Holy Mother Church: that’s how Catholics call the organization sometimes, never minding the fact that females are never allowed to rule it.
The Priests are referred to as father but I wonder why because they are neither a parent nor gods to deserve the title.
So it’s not surprising that the Church invoked the analogy of a parent giving advice to a child; rather, a parent choosing for a child regarding matters like this controversy over the Reproductive Health Bill. In their minds it’s enough to trample on the principle of separation of church and state (a principle their European counterparts seem to abide by) when the child, in this case the Philippines, needs to be straightened out. Never mind if the surveys say a growing number want the bill to be passed, a parent should correct a child.
And never mind that we are not 100% catholic.
I suppose the first question would be who made them the parents. Is it just because the Roman Catholic Church is the most powerful group in a predominantly Christian nation? But we are not all catholic, we are not all religious; surely no child should follow someone who is not his parent.
Adapted child perhaps? Maybe forcibly kidnapped is the word.
But ok, let’s give the parent analogy a chance. How can the wishes and the views of a parent be so wrong however nagging and out of touch it may seem at some point.
It is hard to argue with a parent and we have all been there; a child with a mother and father. We have never gone astray with the choices our parents have made for us. Of course as a child we’ve never agreed to it, having little choices for the issues close to our hearts, but it played out well in the end.
We are where we are now because of our parents ‘nosing’ in our business.
And these choices are one or more of the following. I am not a parent admittedly but I was a son, also I have met other parents and I’m friends with people who are parents.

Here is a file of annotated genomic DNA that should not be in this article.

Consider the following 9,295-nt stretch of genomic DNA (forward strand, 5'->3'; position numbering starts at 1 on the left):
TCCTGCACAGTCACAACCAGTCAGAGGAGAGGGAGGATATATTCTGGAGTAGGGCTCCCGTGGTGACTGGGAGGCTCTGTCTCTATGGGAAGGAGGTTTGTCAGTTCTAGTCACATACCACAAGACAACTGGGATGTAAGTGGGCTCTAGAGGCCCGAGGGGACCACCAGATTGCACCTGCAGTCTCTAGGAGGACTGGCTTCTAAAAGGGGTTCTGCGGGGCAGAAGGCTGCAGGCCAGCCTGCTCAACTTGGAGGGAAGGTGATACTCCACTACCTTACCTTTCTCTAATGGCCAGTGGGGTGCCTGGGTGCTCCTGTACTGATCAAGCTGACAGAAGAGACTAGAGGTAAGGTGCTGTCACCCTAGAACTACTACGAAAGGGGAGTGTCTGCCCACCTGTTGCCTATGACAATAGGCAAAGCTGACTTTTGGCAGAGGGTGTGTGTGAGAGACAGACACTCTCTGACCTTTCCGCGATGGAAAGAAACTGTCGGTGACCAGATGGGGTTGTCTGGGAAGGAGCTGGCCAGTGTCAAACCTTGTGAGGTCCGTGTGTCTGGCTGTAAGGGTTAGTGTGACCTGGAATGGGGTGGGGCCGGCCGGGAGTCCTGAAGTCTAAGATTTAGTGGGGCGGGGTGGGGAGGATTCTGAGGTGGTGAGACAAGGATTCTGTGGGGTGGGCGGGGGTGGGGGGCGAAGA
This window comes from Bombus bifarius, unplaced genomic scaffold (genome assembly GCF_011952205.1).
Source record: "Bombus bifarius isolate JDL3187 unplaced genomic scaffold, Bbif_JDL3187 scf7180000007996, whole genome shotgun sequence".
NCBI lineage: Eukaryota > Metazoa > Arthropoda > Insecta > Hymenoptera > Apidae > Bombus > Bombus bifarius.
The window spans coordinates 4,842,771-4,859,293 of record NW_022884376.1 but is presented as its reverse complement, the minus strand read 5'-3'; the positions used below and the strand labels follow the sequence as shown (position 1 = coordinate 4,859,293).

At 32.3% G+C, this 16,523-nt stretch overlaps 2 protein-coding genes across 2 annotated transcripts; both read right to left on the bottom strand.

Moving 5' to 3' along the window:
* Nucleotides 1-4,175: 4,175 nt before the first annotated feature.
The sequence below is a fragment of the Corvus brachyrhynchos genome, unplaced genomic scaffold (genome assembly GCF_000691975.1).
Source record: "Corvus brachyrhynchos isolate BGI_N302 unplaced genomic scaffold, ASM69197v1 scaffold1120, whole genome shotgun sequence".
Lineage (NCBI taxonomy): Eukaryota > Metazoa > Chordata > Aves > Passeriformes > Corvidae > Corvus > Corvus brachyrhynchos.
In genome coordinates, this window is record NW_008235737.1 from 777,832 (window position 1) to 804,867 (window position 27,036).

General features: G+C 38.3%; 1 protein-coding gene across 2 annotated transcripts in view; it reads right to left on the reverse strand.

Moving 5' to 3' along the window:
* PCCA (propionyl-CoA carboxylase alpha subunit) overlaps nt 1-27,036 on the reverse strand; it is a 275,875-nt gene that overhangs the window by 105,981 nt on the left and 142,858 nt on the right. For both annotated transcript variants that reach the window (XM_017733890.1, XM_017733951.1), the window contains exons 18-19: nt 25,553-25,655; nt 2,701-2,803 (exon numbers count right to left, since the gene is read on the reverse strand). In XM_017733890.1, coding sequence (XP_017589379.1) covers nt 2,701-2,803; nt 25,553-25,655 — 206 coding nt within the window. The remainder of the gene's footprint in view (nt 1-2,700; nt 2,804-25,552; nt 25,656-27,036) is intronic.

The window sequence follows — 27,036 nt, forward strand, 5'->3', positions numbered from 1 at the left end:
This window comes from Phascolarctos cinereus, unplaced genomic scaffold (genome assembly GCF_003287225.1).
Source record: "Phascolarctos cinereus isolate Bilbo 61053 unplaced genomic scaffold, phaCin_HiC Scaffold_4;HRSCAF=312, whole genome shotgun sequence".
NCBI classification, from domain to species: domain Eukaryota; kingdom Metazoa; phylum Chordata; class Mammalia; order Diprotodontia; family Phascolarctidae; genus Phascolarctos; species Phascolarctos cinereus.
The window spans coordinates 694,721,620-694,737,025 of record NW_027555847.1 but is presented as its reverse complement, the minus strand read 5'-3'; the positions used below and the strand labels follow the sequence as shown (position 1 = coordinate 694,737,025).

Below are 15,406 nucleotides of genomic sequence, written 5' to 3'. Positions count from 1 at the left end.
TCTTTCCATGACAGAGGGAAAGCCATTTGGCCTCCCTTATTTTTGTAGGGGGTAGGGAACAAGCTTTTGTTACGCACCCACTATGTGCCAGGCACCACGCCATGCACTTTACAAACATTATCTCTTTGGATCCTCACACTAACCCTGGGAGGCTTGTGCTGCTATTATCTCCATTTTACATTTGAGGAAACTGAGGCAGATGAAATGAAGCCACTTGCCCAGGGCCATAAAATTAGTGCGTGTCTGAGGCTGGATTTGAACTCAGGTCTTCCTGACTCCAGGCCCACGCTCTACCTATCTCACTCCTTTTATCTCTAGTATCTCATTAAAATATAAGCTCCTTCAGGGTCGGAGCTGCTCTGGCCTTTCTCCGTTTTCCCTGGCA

The choices include little things and big things such as: name, religion; time to sleep; clothes to wear; school to study in; going to school on a rainy day; brush their teeth or just watch TV and save it for the next morning; food to eat; course to take in college; places to go on weekends; friends; boyfriends/girlfriends; curfew; career….
The list goes on depending on the parent; depending on the style of parenting. While some of the above mentioned choices may be left to children, it is not too much to presume that had they made a bad one (or anything they disagreed with) the parents will be hot on their heels in correcting it.
They are good choices all, but then again maybe some of them went wrong. And even if you disagreed with any in this list you are at least aware that good intentions were always behind in making it. There is nothing wrong in what parents do. There is nothing wrong in what motivates them.
In seeing that could it be enough to explain the passion of the Roman Catholic Church regarding this issue of birth control: a distraught parent correcting an errant child? Should we accept the encroachment on national policy based on that analogy alone? For how can a parent be wrong in making their presence felt. As for me, if I had known what I know now when I was 6 years old I might have yes all the way to what my parents wanted.
However, if you look at the analogy of parent and child from the point of view of just the child and there you will see what is wrong.
What does it say of the child who always depends on the decisions parents make?
If the child is young nothing at all, the child is just a child. No expectations of greatness or criticisms of insufficiency. But like any repetitive exercise it gets old like a child gets old. When a certain age is reached then comes the more hurtful terms like mama’s boy or papa’s boy.
What truly makes a child great; what makes children bad; what makes people of value to society or a good human being; (and ok let’s do the church’s point of view) what makes them a good Christian, are the choices they made on their own.
Maybe you can call it an informed choice because parent’s opinions are always welcome and weighed along with others, but a choice made alone (for good or bad) is still of greatest value.
Outside of that a child is just a child.
So in the light of the Church’s encroachment on national policy like the RH Bill, you may have heard the Philippines being called the sick man of Asia, well this time try Mama’s Boy or maybe Papa’s boy since the Catholic Church is headed by a Pope.
But if you are truly upset on the encroachment there is still a better term for the Philippines: Retarded.
Also posted in my blog.